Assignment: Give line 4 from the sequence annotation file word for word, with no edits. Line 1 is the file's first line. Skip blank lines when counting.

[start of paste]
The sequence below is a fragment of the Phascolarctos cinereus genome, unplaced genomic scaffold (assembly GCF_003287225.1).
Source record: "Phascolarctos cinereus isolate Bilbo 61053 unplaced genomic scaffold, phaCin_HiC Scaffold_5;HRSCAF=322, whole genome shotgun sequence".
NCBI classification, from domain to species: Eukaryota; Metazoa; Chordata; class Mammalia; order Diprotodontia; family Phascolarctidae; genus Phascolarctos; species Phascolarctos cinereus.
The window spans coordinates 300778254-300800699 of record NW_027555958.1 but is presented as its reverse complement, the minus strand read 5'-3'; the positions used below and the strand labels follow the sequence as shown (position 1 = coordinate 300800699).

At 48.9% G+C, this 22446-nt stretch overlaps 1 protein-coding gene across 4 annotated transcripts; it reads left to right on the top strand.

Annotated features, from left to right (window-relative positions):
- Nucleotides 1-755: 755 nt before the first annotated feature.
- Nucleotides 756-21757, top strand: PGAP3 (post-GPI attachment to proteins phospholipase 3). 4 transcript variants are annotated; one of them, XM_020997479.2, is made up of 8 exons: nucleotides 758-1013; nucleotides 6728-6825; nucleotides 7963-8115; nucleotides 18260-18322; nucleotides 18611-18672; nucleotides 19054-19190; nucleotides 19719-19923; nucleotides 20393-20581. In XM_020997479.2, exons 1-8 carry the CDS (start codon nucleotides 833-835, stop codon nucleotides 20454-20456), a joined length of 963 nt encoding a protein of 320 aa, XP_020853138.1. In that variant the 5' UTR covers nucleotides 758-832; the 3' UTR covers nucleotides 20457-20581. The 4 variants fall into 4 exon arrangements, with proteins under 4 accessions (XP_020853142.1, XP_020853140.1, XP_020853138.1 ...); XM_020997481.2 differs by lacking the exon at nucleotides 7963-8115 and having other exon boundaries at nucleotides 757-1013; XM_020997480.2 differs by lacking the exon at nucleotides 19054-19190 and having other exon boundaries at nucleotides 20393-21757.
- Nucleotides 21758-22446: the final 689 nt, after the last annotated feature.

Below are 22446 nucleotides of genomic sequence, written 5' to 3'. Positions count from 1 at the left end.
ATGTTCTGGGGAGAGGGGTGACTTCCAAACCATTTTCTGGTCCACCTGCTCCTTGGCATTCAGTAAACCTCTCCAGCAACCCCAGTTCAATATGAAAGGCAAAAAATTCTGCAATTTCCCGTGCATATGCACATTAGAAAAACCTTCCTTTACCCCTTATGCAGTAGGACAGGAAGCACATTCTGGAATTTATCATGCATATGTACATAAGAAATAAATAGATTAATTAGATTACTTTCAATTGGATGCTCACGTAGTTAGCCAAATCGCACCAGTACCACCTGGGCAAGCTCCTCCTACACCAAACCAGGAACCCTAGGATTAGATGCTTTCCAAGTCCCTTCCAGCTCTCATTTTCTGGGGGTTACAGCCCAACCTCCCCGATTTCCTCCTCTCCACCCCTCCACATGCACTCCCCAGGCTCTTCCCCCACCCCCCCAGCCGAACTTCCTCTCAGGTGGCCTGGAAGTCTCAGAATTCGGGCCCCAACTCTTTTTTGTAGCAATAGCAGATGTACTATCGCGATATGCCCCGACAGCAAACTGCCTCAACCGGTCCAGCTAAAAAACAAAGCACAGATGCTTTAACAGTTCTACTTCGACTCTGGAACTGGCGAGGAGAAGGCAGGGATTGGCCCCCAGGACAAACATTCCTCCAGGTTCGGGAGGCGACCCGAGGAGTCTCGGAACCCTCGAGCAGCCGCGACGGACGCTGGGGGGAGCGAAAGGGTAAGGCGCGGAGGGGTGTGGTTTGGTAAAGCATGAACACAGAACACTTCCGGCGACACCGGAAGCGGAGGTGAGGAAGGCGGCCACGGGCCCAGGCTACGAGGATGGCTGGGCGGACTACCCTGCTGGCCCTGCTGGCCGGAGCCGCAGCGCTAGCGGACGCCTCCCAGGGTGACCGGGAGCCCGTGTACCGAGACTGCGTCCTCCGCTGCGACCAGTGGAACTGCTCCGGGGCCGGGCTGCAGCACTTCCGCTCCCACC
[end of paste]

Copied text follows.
The window spans coordinates 300778254-300800699 of record NW_027555958.1 but is presented as its reverse complement, the minus strand read 5'-3'; the positions used below and the strand labels follow the sequence as shown (position 1 = coordinate 300800699).